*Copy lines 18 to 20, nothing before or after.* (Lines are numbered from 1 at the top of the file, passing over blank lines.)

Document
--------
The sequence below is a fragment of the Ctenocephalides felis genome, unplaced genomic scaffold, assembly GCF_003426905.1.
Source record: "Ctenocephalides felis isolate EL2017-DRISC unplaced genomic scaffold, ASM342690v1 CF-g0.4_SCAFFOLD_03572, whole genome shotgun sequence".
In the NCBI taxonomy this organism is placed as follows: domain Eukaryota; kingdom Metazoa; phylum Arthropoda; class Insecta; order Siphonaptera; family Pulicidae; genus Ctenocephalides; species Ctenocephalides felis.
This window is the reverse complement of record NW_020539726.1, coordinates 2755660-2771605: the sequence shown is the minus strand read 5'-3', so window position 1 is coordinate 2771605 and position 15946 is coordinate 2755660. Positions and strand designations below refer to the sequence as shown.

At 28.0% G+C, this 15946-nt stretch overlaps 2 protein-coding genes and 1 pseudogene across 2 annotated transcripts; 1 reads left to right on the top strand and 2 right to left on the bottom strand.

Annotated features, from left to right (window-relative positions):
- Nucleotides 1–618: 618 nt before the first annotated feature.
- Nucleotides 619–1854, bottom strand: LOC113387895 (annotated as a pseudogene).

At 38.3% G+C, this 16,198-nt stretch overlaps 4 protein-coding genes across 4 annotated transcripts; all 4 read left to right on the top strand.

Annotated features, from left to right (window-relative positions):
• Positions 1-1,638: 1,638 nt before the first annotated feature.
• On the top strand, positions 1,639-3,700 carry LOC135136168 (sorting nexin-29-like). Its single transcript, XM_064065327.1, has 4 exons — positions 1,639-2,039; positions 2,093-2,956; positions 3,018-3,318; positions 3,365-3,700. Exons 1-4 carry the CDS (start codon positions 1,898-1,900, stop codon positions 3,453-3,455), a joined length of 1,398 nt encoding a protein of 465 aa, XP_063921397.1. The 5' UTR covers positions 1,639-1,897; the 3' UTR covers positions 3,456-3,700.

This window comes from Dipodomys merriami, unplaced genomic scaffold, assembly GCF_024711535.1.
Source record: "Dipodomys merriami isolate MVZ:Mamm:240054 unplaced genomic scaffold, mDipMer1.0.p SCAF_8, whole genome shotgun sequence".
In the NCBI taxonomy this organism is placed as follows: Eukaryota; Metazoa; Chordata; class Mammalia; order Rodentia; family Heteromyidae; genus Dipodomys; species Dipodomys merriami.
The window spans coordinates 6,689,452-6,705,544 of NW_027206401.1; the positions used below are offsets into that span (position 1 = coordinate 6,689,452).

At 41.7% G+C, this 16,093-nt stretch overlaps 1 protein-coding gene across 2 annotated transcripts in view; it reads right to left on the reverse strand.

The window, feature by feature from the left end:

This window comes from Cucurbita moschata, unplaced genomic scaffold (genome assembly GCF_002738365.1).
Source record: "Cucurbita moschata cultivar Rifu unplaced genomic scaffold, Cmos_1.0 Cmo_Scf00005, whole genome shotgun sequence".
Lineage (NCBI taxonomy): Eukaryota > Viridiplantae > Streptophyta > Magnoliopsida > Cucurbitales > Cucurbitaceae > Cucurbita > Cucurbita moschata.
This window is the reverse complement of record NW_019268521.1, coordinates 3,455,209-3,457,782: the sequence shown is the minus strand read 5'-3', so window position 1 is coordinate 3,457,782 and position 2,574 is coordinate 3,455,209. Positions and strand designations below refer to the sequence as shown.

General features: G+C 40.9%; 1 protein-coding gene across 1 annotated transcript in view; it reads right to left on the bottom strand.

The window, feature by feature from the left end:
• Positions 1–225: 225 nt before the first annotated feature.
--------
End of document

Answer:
The window, feature by feature from the left end:

This window comes from Cucurbita moschata, unplaced genomic scaffold (genome assembly GCF_002738365.1).
Source record: "Cucurbita moschata cultivar Rifu unplaced genomic scaffold, Cmos_1.0 Cmo_Scf00005, whole genome shotgun sequence".